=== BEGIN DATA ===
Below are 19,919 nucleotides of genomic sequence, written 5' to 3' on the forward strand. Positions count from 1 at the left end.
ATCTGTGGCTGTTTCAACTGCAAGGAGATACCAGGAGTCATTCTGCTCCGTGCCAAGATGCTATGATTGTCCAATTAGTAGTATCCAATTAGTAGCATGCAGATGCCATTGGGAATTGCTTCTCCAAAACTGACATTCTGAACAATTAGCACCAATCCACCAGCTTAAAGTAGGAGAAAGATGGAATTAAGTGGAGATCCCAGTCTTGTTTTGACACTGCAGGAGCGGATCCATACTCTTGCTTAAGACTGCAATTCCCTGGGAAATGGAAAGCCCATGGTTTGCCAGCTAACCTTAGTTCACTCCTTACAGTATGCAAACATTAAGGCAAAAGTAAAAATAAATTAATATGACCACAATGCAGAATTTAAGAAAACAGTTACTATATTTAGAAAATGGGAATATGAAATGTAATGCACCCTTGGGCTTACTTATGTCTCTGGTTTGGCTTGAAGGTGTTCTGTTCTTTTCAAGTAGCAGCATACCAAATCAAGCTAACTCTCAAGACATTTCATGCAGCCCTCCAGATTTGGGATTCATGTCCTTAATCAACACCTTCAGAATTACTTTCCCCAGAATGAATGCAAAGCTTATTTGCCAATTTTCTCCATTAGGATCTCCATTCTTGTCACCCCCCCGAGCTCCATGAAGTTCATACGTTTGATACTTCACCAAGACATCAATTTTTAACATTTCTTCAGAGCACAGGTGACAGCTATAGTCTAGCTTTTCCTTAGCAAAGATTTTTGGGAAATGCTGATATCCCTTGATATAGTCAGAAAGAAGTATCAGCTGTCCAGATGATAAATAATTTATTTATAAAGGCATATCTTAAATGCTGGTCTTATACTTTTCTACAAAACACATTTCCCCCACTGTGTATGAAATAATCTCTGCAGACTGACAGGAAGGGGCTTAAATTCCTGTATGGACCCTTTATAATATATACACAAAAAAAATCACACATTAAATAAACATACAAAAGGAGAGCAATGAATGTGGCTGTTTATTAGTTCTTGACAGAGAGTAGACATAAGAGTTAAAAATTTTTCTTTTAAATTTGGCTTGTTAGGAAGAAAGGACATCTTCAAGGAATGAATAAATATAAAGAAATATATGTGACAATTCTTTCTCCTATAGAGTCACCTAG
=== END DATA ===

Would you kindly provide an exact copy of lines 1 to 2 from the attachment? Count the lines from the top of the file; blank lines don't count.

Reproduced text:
Below are 19,919 nucleotides of genomic sequence, written 5' to 3' on the forward strand. Positions count from 1 at the left end.
ATCTGTGGCTGTTTCAACTGCAAGGAGATACCAGGAGTCATTCTGCTCCGTGCCAAGATGCTATGATTGTCCAATTAGTAGTATCCAATTAGTAGCATGCAGATGCCATTGGGAATTGCTTCTCCAAAACTGACATTCTGAACAATTAGCACCAATCCACCAGCTTAAAGTAGGAGAAAGATGGAATTAAGTGGAGATCCCAGTCTTGTTTTGACACTGCAGGAGCGGATCCATACTCTTGCTTAAGACTGCAATTCCCTGGGAAATGGAAAGCCCATGGTTTGCCAGCTAACCTTAGTTCACTCCTTACAGTATGCAAACATTAAGGCAAAAGTAAAAATAAATTAATATGACCACAATGCAGAATTTAAGAAAACAGTTACTATATTTAGAAAATGGGAATATGAAATGTAATGCACCCTTGGGCTTACTTATGTCTCTGGTTTGGCTTGAAGGTGTTCTGTTCTTTTCAAGTAGCAGCATACCAAATCAAGCTAACTCTCAAGACATTTCATGCAGCCCTCCAGATTTGGGATTCATGTCCTTAATCAACACCTTCAGAATTACTTTCCCCAGAATGAATGCAAAGCTTATTTGCCAATTTTCTCCATTAGGATCTCCATTCTTGTCACCCCCCCGAGCTCCATGAAGTTCATACGTTTGATACTTCACCAAGACATCAATTTTTAACATTTCTTCAGAGCACAGGTGACAGCTATAGTCTAGCTTTTCCTTAGCAAAGATTTTTGGGAAATGCTGATATCCCTTGATATAGTCAGAAAGAAGTATCAGCTGTCCAGATGATAAATAATTTATTTATAAAGGCATATCTTAAATGCTGGTCTTATACTTTTCTACAAAACACATTTCCCCCACTGTGTATGAAATAATCTCTGCAGACTGACAGGAAGGGGCTTAAATTCCTGTATGGACCCTTTATAATATATACACAAAAAAAATCACACATTAAATAAACATACAAAAGGAGAGCAATGAATGTGGCTGTTTATTAGTTCTTGACAGAGAGTAGACATAAGAGTTAAAAATTTTTCTTTTAAATTTGGCTTGTTAGGAAGAAAGGACATCTTCAAGGAATGAATAAATATAAAGAAATATATGTGACAATTCTTTCTCCTATAGAGTCACCTAG